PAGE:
Yesterday’s feature in the Boston Globe about little kids developing a penchant for state-of-the-art electronics such as iPads and iPhones caught my attention. The issue isn’t exactly relevant in our household – at 9 and 13, my kids are considerably older than the toddlers and preschoolers described in the story – and when the kids were that age, we didn’t have iPhones or iPads (and in fact still have just one iPhone in our household and no iPads).
Coincidentally, though, just the night before, I had for the first time purchased a book for Holly on my Kindle. And I didn't do that without a fair share of rumination as to whether it was appropriate for my nine-year-old to be reading on a Kindle.
But my guess is that many parents make the reluctant leap to letting their kids e-read the same way I did: Holly had just finished a book and wanted the next one in the series in order to complete the twenty minutes of nightly reading that her teacher requires. And while I acknowledge that this sounds demanding on Holly's part -- wanting one book and one book only -- I've become used to it from Tim. When he's in the middle of a series, no book except the next book in the series will do. Switching over to reading something else for the sake of convenience -- such as, there's a copy of it right over there on the bookshelf, whereas the book he wants is at the library or the bookstore and we won't be able to pick up a copy 'til tomorrow -- is an option not even worthy of consideration.
And in Holly's case, it wasn't only that she'd have to wait until the next day for me to go to the library: the book she wanted was a brand new release from a popular series, and getting a copy of this high-demand read would take a while.
So I let her order up a six-dollar copy on my Kindle, and thirty seconds later she was reading. I watched her and thought about what I had done. For myself, I'm absolutely a Kindle convert: I love the convenience of carrying as much reading material as I could possibly want -- novels, reference materials, magazines, newspapers, notes of my own -- all on one little piece of plastic that weighs less than a pound.
But the sight of kids using Kindles gives me pause. I've never agreed with adults who shy away from e-readers saying they can't imagine enjoying the experience of reading without the feel and smell of an actual book in their hands -- to me, reading is reading, and why should I have the inconvenience of newsprint on my fingers or the weight of a hardcover in my purse? -- but I'm a little unsure as to whether kids are absorbing the full experience of reading, when no book is in hand.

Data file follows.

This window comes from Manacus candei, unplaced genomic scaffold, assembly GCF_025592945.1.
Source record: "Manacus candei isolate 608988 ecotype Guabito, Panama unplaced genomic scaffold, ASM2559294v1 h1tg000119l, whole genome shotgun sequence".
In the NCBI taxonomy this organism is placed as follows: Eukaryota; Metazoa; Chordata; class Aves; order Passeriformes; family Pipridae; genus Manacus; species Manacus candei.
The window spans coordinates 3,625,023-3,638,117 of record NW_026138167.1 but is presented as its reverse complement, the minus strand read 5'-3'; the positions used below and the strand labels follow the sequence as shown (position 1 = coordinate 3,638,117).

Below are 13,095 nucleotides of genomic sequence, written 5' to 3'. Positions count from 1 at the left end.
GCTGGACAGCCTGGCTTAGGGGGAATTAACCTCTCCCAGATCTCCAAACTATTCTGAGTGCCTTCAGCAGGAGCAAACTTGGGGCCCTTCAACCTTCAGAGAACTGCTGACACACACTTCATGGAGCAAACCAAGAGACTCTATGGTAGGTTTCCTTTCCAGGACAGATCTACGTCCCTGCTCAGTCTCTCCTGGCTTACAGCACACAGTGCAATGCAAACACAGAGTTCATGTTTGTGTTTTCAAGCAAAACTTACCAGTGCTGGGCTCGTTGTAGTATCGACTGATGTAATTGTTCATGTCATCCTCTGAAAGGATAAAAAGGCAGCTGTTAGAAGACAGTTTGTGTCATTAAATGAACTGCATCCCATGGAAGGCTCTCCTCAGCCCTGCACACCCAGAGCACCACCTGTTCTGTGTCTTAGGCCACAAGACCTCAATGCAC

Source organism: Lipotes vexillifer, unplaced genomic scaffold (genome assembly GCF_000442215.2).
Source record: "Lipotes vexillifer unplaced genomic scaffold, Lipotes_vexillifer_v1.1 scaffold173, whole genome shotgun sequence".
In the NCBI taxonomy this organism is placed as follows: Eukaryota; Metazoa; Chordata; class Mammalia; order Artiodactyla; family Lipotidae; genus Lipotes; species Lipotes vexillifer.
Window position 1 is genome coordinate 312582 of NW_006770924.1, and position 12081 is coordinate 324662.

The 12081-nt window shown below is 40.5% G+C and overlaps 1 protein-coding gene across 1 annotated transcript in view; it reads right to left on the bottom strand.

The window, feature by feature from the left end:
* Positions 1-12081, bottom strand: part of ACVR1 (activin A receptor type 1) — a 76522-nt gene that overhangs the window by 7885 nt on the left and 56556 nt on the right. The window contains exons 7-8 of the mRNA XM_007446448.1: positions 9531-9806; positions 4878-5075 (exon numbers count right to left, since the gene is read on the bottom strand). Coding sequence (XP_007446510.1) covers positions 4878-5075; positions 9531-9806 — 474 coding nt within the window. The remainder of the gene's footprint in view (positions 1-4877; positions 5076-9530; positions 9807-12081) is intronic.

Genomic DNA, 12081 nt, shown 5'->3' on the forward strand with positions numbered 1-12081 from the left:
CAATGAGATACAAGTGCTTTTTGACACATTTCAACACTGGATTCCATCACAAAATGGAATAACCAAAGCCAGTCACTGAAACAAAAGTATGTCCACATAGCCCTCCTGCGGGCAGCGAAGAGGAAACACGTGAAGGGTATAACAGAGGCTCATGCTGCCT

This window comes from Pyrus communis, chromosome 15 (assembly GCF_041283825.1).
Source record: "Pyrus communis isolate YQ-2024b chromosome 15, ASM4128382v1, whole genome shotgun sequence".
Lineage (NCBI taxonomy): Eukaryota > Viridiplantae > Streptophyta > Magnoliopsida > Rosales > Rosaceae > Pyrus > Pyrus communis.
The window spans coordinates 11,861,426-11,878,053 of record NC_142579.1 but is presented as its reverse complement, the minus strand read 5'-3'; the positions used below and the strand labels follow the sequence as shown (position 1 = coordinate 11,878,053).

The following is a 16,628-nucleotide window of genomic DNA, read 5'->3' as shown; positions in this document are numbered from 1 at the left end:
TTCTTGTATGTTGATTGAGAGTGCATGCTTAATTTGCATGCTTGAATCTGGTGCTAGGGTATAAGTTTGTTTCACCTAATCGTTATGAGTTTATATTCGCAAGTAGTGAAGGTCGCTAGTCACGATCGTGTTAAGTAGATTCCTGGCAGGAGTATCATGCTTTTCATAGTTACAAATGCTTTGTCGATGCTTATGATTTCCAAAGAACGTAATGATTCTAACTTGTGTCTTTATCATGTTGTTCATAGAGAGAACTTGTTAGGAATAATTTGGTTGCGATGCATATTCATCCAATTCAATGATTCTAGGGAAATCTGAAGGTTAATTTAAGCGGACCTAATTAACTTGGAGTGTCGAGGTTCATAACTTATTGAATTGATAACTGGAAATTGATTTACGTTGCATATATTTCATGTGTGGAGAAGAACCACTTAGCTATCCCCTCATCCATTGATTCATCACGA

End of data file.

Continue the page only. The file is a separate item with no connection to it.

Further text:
When a friend told me both her kids, ages 12 and 13 at the time, owned Kindles, I said to her, "I'm not sure my kids would know what they wanted to read if they didn't browse through the stacks at the library." But she told me her kids use the New York Times Book Review section on children's books for recommendations, or they order books by authors whose work they've enjoyed in the past, or they use the "Customers who bought this book also bought" tab on Amazon.com to get ideas about what to load onto their Kindles next.
Or they go to the library, browse through the stacks, and find something they want to read, just like my kids do. Then they order it on their Kindles.
It still seemed a little strange to me, and to some extent, that's the point made in the Globe story about toddlers and preschoolers using iPhones, iPads and similar devices. Surely Holly needs to be immersed in the sensory aspects of reading a book -- the slippery feel of the cover, the heft of the volume, the nubbly texture at the edge of thr pages -- before she's ready to skip that part and go electronic. And seeing her sit there poring over my Kindle screen didn't give me the same twinge of delight that seeing her immersed in a real book always gives me.
Still, it enabled her to read what she wanted to read at that very moment. Admittedly, that might make it more a lesson in instant gratification than literary appreciation. And when she finishes this book, I'll encourage her to find her next one the old-fashioned way, at a library or a bookstore. But for now, what matters to her is that she didn't have to wait even twelve hours to find out what happens next in her favorite series of the moment. And to me, that's a certain kind of passion that I’m more than happy to fuel, whether it finds its resolution on the page or on the screen.